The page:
Across 350 pages, he leads the reader on a relentless march through the weeds of Internet-centric hype, criss-crossing technologies and contexts as diverse as open government, gamification and crime prediction, the quantified self and serendipity engines. It is a strange sort of quest that feels almost compulsive in its pursuit of the bugbears of technological solutionism and Internet-centrism. The result is a relatively short book that simply feels too long, its comprehensiveness sliding into redundancy as the examples pile up. One wonders if it was necessary to attack every single instance of Internet-centrism? Following a lengthy engagement with the “datasexuals” of the Quantified Self movement in chapter seven, going after Gordon Bell’s “lifelogging” practices felt particularly tedious at the start of chapter eight. Surely some targets are more worthy than others. …..
The critique of efficiency and productivity in the foreground of To Save Everything builds on a commitment to deliberative democracy that undergirds much of the book. Deliberation, Morozov points out, is quintessentially inefficient. Bringing people with different backgrounds and commitments together for the purpose of reaching a mutually satisfying agreement is a slow and messy and often frustrating process. Whereas solutionism assumes the possibility of consensus and unanimity, Morozov champions compromise. “Perfection shouldn’t be pursued for its own ends; democracy is a complex affair in which, in the absence of disappointments, there would never be any accomplishments.”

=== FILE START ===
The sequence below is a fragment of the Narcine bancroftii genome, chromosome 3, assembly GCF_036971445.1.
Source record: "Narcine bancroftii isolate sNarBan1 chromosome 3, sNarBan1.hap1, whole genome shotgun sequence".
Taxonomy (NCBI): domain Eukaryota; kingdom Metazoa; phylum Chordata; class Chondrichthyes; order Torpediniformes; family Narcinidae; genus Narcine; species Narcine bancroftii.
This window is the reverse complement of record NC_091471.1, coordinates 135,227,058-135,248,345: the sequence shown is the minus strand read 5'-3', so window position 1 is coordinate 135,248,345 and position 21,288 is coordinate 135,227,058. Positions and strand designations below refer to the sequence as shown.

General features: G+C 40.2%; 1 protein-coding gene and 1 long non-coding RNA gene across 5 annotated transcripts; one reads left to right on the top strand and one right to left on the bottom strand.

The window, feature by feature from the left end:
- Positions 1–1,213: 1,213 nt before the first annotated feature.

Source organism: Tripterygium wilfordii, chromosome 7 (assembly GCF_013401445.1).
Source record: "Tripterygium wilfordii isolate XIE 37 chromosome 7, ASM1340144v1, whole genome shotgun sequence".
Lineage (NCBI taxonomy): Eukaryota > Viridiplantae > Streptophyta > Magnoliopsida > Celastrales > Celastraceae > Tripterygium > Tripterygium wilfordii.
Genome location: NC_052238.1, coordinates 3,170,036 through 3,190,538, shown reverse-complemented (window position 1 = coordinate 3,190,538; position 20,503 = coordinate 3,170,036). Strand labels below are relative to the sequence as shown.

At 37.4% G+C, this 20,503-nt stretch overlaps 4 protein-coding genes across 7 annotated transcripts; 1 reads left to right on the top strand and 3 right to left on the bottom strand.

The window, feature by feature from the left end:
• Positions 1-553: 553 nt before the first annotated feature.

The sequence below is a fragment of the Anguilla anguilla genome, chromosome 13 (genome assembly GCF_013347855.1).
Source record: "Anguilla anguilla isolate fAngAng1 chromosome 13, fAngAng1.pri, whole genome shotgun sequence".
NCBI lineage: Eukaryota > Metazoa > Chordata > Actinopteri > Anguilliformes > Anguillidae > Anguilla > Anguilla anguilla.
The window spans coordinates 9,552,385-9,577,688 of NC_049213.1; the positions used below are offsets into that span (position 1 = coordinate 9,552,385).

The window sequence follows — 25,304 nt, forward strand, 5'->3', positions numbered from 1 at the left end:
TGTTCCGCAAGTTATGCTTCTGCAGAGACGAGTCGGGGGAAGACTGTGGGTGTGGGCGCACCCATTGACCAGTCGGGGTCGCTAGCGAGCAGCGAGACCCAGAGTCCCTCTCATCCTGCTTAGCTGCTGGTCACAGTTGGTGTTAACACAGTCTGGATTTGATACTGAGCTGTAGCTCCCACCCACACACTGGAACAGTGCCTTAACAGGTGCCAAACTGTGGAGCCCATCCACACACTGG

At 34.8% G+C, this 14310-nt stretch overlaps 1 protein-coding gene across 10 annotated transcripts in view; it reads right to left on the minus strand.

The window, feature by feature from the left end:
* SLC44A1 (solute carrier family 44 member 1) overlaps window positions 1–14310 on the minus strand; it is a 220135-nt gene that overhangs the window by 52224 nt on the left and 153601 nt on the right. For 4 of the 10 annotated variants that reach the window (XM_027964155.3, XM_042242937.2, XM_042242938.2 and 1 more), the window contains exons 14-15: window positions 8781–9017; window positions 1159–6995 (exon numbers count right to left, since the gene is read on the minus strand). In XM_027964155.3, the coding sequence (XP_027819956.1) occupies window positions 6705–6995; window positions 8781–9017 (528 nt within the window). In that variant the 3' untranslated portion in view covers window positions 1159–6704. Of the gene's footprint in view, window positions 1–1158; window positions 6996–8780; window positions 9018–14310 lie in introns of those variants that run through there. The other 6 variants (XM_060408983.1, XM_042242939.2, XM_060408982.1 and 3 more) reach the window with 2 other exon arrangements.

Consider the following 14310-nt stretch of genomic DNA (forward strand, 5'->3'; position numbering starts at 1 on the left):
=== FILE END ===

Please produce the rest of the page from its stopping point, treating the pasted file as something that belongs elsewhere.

Public Books is a site I’ve praised recently and ran an interesting interview with him